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Written By Angelique Geeringh

Damaris is only mentioned once by Luke, but the fact that she is mentioned at all encourages us to take a closer look at this woman. We read about her in Acts 17:16-34. When Paul arrived in Athens, he started talking and teaching about the Gospel to the members of various philosophical schools of thought. After some time, he was invited to speak to the council at the Areopagus (on Mars hill). The Areopagus was a court where intellectuals and other cultural elites would meet to critique new ideas. 

As a result of Paul’s speech, several people at the meeting came to faith in Jesus, including Damaris, a woman notable enough for Luke to mention by name. In a strict sense, Damaris would not have been an Areopagite because women were generally not allowed to participate. The primary exception was for hetaerae, essentially courtesans or mistresses, well-educated women who provided companionship and intellectual stimulation for prominent men. Damaris may well have been such hetaerae before her conversion. Dionysius is also mentioned by name, and some scholars suggest she may have been in a relationship with him.

When we look at Damaris and at Lydia, we see that even in a society where women were not held in high regard, these two ladies had managed to create their own space in the social circles of the day. It is interesting to think about the fact that the Gospel of Jesus and the Good News was not only preached to the poorer people but also discussed and debated in the places where the intellectuals would share ideas and opinions. Paul mentioned the ‘unknown god’, and his speech is a beautiful model of how to communicate the Gospel to those that have no background in the Bible. Just as Paul did, may we shine our light for Jesus wherever we are and also be the reflection of Christ to all we come into contact with.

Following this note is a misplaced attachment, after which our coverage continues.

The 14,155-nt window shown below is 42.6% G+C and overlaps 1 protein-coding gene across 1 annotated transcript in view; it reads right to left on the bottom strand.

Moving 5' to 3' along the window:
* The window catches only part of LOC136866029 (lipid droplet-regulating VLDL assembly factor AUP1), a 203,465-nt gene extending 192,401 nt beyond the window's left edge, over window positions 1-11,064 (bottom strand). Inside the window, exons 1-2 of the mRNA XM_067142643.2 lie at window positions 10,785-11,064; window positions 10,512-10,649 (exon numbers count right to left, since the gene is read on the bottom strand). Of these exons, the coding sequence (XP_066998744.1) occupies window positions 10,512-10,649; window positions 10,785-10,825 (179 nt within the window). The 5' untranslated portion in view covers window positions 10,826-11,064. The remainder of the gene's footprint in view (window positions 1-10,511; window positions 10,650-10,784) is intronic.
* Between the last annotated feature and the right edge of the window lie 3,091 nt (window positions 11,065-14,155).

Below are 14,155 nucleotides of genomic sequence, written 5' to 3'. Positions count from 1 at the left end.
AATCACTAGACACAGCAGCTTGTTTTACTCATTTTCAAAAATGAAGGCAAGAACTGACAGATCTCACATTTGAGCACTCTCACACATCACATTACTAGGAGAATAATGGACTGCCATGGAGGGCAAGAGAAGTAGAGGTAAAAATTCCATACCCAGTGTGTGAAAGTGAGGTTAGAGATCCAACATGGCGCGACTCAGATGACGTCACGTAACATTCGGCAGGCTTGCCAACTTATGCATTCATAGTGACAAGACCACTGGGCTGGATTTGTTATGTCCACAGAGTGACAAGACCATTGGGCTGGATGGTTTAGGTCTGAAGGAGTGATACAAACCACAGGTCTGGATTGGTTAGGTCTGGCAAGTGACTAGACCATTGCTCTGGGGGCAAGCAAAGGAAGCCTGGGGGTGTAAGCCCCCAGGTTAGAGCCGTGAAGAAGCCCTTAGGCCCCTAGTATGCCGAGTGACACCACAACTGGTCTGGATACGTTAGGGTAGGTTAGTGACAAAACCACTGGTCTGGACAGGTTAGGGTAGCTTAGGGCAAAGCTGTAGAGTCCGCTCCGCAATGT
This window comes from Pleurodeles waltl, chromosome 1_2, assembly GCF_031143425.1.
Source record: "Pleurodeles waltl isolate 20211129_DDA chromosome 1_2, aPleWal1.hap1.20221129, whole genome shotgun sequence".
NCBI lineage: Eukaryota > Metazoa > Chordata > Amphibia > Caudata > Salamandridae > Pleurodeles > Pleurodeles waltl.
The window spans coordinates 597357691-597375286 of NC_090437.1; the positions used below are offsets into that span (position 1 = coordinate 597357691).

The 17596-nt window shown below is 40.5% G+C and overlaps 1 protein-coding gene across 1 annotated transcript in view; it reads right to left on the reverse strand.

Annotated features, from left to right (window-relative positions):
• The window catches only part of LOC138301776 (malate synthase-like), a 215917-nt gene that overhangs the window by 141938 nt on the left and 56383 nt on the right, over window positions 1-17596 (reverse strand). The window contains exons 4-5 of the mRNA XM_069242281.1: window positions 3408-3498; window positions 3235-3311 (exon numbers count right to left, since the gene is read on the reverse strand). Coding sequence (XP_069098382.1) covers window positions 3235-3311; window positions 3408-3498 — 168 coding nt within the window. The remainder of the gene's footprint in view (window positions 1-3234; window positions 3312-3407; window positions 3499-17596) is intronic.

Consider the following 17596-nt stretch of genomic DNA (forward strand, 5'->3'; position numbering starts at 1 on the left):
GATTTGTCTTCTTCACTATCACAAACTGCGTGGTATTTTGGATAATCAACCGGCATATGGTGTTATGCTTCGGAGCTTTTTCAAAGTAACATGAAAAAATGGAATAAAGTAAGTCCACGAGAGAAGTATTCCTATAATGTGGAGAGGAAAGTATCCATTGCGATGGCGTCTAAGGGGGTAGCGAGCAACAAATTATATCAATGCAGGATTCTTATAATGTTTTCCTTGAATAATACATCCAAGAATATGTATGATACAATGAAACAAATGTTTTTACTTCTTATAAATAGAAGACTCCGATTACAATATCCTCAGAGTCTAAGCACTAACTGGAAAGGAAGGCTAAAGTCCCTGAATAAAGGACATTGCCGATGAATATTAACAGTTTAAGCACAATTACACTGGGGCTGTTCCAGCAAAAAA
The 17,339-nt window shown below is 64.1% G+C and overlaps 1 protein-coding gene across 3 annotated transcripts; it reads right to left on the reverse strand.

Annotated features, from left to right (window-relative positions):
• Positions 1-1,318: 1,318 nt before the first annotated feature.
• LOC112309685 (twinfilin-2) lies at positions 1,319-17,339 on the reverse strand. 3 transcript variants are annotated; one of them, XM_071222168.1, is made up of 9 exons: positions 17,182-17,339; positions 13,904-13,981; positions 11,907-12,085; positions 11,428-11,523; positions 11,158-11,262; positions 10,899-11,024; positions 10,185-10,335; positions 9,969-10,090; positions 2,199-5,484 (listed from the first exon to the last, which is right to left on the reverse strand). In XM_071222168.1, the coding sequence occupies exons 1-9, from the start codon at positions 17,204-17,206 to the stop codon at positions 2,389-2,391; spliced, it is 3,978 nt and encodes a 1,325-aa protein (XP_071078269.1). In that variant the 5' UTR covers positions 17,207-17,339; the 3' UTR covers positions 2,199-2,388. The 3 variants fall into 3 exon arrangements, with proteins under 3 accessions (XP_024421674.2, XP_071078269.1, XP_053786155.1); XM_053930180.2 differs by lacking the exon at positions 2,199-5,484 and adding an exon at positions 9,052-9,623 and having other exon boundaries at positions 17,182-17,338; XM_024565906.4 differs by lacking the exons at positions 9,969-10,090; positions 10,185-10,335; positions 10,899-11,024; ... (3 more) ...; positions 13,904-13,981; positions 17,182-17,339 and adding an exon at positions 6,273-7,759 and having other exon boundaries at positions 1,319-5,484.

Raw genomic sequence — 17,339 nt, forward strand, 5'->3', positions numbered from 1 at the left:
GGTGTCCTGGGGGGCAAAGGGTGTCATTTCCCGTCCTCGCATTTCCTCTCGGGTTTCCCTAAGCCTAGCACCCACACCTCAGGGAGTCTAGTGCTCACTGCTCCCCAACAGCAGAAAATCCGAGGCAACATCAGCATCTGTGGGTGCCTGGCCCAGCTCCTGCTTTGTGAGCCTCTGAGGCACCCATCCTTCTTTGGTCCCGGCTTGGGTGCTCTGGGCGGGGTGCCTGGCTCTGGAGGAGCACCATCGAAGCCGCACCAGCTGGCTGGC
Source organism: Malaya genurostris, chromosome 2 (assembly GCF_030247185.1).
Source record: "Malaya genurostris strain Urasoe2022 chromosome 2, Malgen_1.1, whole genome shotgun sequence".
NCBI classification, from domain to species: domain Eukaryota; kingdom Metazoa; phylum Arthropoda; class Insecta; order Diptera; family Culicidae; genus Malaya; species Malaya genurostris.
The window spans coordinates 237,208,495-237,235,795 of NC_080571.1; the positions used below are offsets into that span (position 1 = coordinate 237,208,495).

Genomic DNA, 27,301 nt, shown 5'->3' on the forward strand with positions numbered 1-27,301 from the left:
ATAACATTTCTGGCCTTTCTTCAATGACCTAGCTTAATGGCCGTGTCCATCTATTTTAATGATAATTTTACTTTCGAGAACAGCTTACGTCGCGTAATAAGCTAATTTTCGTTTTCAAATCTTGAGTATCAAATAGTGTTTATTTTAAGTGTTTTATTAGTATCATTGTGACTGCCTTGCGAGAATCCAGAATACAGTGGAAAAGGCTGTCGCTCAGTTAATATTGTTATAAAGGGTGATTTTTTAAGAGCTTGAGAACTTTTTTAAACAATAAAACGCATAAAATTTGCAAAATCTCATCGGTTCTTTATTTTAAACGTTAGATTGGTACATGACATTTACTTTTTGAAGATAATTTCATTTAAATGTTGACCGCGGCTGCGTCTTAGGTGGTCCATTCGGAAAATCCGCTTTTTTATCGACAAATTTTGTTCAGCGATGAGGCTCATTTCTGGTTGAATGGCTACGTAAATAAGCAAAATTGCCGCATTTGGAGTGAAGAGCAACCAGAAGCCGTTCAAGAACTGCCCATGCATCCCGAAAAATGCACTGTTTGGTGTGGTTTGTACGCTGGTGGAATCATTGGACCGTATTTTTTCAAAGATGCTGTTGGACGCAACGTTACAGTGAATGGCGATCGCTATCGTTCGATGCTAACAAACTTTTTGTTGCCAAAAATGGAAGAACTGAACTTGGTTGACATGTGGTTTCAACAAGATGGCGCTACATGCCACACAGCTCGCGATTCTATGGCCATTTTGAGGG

1 Corinthians 9:19-23 (NIV)

‘Though I am free and belong to no one, I have made myself a slave to everyone, to win as many as possible. To the Jews I became like a Jew, to win the Jews. To those under the law I became like one under the law (though I myself am not under the law), so as to win those under the law. To those not having the law I became like one not having the law (though I am not free from God’s law but am under Christ’s law), so as to win those not having the law. To the weak I became weak, to win the weak. I have become all things to all people so that by all possible means I might save some. I do all this for the sake of the Gospel, that I may share in its blessings.’

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